All 3 of my girls had posterior molars sealed 3-4 years ago and at 14, 12 & 12 there are 0 cavities. Is it ALL due to the sealant? No, but they have helped. Hounding them to brush properly, until it became a habit, helped! Educating them helped. And heredity helps. As for the health risk due to BPA in plastics, etc??? I'd say the benefits of sealants outweighs the uncertain and unfounded hazards of plastic sealants. Prevention is huge!

I'm going to have sealants for both my 4 and 6 year old. I don't see any downside to the procedure. My husband and I both don't have a single molar *without* a cavity on the chewing surface! It has been proven to be an effective barrier to cavities on the chewing surfaces of the molars, and there are numerous articles wondering why so many children are not having sealants applied.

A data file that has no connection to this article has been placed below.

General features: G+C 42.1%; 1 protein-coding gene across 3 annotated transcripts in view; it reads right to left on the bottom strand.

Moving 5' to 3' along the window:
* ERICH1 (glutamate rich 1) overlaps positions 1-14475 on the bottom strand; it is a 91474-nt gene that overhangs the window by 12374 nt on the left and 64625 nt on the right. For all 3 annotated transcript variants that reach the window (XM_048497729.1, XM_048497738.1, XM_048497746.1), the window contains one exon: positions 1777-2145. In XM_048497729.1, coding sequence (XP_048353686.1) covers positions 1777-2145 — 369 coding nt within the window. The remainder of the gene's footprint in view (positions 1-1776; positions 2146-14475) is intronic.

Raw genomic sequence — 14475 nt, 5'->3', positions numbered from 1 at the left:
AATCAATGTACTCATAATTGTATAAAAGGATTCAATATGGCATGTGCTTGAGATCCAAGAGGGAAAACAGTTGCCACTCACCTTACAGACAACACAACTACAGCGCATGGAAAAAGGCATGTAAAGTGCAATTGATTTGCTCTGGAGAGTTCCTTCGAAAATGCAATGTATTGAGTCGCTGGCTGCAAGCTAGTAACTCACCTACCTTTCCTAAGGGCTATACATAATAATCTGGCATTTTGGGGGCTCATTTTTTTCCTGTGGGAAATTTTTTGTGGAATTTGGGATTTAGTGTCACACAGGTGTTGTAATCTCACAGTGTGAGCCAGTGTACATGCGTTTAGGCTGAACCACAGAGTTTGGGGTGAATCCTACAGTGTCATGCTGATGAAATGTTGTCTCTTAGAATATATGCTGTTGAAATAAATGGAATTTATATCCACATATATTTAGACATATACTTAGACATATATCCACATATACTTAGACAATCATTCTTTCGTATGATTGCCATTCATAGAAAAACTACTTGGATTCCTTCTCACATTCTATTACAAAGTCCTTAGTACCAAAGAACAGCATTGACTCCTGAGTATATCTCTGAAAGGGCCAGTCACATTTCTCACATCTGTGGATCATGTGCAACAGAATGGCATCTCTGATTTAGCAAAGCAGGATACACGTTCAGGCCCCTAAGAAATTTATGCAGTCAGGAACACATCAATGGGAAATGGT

My child was born with deep pits in his molars, it's genetic, and the dentist explained to us that the fissures are so small that not even a tooth brush bristle will fit in there. Sealants are the only way to keep his teeth from looking like mine.

Apparently a company called www.pulpdent.com makes a non BPA sealant. Look under product search, sealants, msd to see the make-up of the product. Thanks to Dr. Michael Taylor for his hours of research to dig this up!

You can also get detailed information from here:-